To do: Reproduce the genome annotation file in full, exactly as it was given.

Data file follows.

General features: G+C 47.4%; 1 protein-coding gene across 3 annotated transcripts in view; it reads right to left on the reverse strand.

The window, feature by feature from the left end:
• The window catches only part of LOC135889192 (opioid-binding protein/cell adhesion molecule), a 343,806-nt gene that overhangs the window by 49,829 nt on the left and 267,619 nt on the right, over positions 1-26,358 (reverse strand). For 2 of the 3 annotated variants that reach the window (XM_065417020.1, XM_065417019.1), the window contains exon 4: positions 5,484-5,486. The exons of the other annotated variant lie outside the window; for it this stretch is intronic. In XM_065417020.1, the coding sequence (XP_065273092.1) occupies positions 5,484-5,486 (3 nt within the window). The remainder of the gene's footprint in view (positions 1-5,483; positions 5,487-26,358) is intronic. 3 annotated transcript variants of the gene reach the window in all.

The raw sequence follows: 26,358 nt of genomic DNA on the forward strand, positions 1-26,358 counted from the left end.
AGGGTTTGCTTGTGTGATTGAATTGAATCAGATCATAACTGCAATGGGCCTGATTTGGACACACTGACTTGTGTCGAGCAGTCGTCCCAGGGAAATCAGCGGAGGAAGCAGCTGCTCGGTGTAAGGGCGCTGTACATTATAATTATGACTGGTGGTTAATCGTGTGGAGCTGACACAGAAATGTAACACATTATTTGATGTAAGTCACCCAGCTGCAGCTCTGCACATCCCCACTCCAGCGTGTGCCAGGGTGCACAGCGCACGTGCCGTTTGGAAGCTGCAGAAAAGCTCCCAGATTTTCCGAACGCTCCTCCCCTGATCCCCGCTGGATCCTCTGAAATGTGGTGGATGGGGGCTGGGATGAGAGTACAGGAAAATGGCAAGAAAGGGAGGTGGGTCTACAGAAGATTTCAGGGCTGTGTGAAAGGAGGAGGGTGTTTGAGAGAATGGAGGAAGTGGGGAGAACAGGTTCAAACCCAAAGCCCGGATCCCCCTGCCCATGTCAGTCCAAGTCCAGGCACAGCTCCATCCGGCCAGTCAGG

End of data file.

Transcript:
General features: G+C 47.4%; 1 protein-coding gene across 3 annotated transcripts in view; it reads right to left on the reverse strand.

The window, feature by feature from the left end:
• The window catches only part of LOC135889192 (opioid-binding protein/cell adhesion molecule), a 343,806-nt gene that overhangs the window by 49,829 nt on the left and 267,619 nt on the right, over positions 1-26,358 (reverse strand). For 2 of the 3 annotated variants that reach the window (XM_065417020.1, XM_065417019.1), the window contains exon 4: positions 5,484-5,486. The exons of the other annotated variant lie outside the window; for it this stretch is intronic. In XM_065417020.1, the coding sequence (XP_065273092.1) occupies positions 5,484-5,486 (3 nt within the window). The remainder of the gene's footprint in view (positions 1-5,483; positions 5,487-26,358) is intronic. 3 annotated transcript variants of the gene reach the window in all.

The raw sequence follows: 26,358 nt of genomic DNA on the forward strand, positions 1-26,358 counted from the left end.
AGGGTTTGCTTGTGTGATTGAATTGAATCAGATCATAACTGCAATGGGCCTGATTTGGACACACTGACTTGTGTCGAGCAGTCGTCCCAGGGAAATCAGCGGAGGAAGCAGCTGCTCGGTGTAAGGGCGCTGTACATTATAATTATGACTGGTGGTTAATCGTGTGGAGCTGACACAGAAATGTAACACATTATTTGATGTAAGTCACCCAGCTGCAGCTCTGCACATCCCCACTCCAGCGTGTGCCAGGGTGCACAGCGCACGTGCCGTTTGGAAGCTGCAGAAAAGCTCCCAGATTTTCCGAACGCTCCTCCCCTGATCCCCGCTGGATCCTCTGAAATGTGGTGGATGGGGGCTGGGATGAGAGTACAGGAAAATGGCAAGAAAGGGAGGTGGGTCTACAGAAGATTTCAGGGCTGTGTGAAAGGAGGAGGGTGTTTGAGAGAATGGAGGAAGTGGGGAGAACAGGTTCAAACCCAAAGCCCGGATCCCCCTGCCCATGTCAGTCCAAGTCCAGGCACAGCTCCATCCGGCCAGTCAGG